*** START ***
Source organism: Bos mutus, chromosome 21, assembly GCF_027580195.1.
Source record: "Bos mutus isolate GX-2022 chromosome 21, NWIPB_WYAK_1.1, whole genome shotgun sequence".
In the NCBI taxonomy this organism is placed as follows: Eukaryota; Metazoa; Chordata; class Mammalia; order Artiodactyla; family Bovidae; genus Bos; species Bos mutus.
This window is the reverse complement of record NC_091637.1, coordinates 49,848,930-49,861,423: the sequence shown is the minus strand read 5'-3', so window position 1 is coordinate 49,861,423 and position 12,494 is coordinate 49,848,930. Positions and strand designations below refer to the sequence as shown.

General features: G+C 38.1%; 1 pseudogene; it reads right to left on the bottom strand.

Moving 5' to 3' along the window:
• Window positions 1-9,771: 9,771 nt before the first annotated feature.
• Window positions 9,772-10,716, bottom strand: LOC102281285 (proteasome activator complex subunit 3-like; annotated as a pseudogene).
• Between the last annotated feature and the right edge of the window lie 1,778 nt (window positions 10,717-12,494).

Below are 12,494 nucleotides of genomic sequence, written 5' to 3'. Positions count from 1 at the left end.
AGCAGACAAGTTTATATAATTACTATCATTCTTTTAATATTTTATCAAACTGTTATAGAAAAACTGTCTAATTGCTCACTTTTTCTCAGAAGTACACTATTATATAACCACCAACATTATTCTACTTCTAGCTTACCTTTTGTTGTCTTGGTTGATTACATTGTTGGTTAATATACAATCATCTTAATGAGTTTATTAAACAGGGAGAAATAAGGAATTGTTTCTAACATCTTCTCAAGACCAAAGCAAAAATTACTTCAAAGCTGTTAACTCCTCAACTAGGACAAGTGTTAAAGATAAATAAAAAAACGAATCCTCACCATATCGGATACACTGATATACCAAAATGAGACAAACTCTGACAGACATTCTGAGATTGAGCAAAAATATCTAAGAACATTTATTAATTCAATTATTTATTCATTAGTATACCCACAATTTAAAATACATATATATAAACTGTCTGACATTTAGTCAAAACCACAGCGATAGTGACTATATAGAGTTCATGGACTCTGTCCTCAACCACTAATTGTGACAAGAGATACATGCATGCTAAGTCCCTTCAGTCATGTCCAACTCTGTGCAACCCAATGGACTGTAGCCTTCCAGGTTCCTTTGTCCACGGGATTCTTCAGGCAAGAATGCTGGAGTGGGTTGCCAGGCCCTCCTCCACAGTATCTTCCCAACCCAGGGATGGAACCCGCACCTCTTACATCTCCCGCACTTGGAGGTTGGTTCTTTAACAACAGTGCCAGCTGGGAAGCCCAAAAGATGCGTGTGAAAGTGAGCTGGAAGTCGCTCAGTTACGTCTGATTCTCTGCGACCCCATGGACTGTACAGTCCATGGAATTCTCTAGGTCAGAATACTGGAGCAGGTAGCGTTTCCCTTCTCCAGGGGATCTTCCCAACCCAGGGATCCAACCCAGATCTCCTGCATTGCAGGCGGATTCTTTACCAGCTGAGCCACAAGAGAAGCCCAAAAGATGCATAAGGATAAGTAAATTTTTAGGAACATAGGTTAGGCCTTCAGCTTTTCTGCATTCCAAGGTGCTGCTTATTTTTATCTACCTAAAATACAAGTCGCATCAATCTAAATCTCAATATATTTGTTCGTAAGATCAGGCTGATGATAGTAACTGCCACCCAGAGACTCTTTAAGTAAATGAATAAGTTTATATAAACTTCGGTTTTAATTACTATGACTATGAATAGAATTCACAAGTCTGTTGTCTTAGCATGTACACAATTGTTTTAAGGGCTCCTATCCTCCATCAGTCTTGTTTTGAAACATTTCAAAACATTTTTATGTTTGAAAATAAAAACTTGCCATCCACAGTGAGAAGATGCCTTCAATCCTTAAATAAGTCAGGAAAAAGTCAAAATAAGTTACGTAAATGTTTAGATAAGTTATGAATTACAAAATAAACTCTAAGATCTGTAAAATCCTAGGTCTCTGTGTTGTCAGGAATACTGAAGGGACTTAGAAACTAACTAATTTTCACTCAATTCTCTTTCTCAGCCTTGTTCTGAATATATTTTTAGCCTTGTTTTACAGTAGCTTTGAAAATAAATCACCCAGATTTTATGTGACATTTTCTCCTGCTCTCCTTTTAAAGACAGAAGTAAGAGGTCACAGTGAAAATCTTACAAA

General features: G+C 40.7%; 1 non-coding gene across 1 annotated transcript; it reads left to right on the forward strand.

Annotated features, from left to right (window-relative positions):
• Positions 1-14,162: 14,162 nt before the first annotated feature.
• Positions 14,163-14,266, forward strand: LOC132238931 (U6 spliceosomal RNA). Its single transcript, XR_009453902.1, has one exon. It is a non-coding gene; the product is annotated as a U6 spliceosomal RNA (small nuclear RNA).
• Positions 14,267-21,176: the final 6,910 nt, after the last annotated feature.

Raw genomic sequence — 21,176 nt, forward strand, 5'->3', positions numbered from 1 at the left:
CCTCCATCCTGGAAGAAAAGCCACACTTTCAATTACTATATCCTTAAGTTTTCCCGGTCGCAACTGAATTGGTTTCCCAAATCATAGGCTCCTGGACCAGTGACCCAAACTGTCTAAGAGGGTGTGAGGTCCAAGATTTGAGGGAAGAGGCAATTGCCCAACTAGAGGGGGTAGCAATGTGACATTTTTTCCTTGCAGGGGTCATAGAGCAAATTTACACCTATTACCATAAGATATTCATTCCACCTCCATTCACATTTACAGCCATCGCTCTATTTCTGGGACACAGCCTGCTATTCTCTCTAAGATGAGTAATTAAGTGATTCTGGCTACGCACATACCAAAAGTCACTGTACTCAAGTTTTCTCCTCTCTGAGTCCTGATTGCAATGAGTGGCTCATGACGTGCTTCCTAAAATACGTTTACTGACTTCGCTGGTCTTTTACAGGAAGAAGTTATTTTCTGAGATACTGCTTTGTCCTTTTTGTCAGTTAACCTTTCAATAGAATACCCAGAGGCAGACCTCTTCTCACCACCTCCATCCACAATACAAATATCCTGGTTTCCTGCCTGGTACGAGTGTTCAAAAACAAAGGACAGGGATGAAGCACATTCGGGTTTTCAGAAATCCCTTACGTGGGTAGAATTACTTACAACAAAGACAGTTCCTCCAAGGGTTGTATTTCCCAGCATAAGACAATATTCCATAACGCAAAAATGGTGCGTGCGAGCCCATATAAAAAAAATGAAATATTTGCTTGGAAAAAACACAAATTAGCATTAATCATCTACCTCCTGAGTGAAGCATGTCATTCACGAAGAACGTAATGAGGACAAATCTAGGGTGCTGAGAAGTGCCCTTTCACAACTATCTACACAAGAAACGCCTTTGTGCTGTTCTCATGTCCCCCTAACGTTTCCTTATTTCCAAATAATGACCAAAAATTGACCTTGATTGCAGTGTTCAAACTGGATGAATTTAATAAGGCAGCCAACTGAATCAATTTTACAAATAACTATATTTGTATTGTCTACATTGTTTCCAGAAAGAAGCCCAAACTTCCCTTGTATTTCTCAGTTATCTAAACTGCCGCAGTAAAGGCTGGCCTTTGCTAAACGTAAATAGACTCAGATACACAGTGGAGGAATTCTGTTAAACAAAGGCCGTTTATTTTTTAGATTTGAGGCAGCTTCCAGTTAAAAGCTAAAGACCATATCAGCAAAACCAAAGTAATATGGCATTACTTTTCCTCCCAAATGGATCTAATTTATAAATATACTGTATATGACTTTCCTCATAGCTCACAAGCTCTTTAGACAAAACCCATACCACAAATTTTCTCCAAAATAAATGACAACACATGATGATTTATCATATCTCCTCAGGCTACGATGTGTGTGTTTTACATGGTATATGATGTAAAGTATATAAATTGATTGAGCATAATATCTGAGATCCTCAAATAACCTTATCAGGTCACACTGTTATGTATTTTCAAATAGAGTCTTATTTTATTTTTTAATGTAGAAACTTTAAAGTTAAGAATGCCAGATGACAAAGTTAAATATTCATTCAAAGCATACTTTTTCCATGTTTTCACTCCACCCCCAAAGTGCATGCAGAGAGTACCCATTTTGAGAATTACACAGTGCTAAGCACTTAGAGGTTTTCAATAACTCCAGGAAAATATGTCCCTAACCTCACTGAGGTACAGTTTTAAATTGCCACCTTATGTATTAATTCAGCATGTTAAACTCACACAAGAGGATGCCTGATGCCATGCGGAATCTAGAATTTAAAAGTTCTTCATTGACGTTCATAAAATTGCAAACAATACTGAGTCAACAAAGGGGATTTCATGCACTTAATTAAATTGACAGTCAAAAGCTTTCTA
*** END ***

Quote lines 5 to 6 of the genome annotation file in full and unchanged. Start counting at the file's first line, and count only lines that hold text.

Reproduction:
General features: G+C 38.1%; 1 pseudogene; it reads right to left on the bottom strand.

Moving 5' to 3' along the window: